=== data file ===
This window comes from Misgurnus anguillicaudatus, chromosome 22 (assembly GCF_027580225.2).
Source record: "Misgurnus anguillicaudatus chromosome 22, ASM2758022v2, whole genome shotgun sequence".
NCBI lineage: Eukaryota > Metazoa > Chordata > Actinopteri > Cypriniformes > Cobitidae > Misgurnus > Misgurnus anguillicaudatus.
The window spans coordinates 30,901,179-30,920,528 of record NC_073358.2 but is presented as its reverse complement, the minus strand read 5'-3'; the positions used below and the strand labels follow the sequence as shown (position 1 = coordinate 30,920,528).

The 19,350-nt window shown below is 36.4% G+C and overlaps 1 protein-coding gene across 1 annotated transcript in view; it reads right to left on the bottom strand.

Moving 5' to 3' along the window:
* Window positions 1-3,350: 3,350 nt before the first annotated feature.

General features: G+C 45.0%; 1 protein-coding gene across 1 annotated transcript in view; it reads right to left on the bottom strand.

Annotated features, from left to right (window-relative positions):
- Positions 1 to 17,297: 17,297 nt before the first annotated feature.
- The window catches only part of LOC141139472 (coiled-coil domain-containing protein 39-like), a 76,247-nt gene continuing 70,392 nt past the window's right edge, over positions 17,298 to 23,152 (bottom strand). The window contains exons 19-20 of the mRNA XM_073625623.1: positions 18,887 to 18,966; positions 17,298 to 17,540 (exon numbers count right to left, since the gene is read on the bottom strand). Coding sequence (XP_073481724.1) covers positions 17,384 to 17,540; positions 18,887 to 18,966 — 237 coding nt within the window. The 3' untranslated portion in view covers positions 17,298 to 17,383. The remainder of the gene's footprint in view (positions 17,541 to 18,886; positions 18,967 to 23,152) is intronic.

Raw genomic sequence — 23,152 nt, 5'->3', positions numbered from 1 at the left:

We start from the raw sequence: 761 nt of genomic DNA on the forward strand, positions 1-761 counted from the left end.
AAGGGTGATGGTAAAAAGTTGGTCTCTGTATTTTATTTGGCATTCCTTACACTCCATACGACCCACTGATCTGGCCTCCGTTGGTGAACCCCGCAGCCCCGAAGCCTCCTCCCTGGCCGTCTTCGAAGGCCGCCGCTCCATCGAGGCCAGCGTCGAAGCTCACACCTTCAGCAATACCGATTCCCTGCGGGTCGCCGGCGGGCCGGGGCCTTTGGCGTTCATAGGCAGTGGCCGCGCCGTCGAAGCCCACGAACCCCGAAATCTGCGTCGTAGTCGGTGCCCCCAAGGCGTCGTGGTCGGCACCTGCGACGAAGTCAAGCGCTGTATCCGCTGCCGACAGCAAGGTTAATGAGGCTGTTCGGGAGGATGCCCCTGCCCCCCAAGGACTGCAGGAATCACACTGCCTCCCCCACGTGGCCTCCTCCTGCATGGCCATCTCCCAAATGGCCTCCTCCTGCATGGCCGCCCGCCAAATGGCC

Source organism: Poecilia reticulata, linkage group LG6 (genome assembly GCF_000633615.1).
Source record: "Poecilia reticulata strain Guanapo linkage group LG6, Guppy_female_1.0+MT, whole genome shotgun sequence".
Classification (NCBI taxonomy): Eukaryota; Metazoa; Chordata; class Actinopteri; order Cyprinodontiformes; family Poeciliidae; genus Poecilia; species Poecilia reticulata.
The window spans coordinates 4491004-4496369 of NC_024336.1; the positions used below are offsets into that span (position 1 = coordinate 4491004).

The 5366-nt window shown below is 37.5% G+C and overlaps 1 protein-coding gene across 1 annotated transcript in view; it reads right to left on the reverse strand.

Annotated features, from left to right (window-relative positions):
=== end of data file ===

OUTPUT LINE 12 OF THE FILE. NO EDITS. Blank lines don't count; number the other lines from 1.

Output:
Raw genomic sequence — 23,152 nt, 5'->3', positions numbered from 1 at the left: